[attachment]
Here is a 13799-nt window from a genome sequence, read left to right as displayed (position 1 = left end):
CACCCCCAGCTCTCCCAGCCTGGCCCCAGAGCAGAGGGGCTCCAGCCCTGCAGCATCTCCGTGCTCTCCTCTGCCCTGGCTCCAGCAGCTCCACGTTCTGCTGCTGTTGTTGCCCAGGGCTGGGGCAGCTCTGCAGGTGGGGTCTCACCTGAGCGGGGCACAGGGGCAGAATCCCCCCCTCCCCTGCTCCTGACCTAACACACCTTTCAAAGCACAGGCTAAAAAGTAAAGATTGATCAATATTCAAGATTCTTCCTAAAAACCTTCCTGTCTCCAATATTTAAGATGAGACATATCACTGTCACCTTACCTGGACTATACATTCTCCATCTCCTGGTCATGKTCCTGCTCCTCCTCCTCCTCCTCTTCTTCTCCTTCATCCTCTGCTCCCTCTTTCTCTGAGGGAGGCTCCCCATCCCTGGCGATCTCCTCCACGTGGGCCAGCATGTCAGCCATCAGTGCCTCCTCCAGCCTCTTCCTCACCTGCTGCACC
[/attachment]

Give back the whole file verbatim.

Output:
Here is a 13799-nt window from a genome sequence, read left to right as displayed (position 1 = left end):
CACCCCCAGCTCTCCCAGCCTGGCCCCAGAGCAGAGGGGCTCCAGCCCTGCAGCATCTCCGTGCTCTCCTCTGCCCTGGCTCCAGCAGCTCCACGTTCTGCTGCTGTTGTTGCCCAGGGCTGGGGCAGCTCTGCAGGTGGGGTCTCACCTGAGCGGGGCACAGGGGCAGAATCCCCCCCTCCCCTGCTCCTGACCTAACACACCTTTCAAAGCACAGGCTAAAAAGTAAAGATTGATCAATATTCAAGATTCTTCCTAAAAACCTTCCTGTCTCCAATATTTAAGATGAGACATATCACTGTCACCTTACCTGGACTATACATTCTCCATCTCCTGGTCATGKTCCTGCTCCTCCTCCTCCTCCTCTTCTTCTCCTTCATCCTCTGCTCCCTCTTTCTCTGAGGGAGGCTCCCCATCCCTGGCGATCTCCTCCACGTGGGCCAGCATGTCAGCCATCAGTGCCTCCTCCAGCCTCTTCCTCACCTGCTGCACC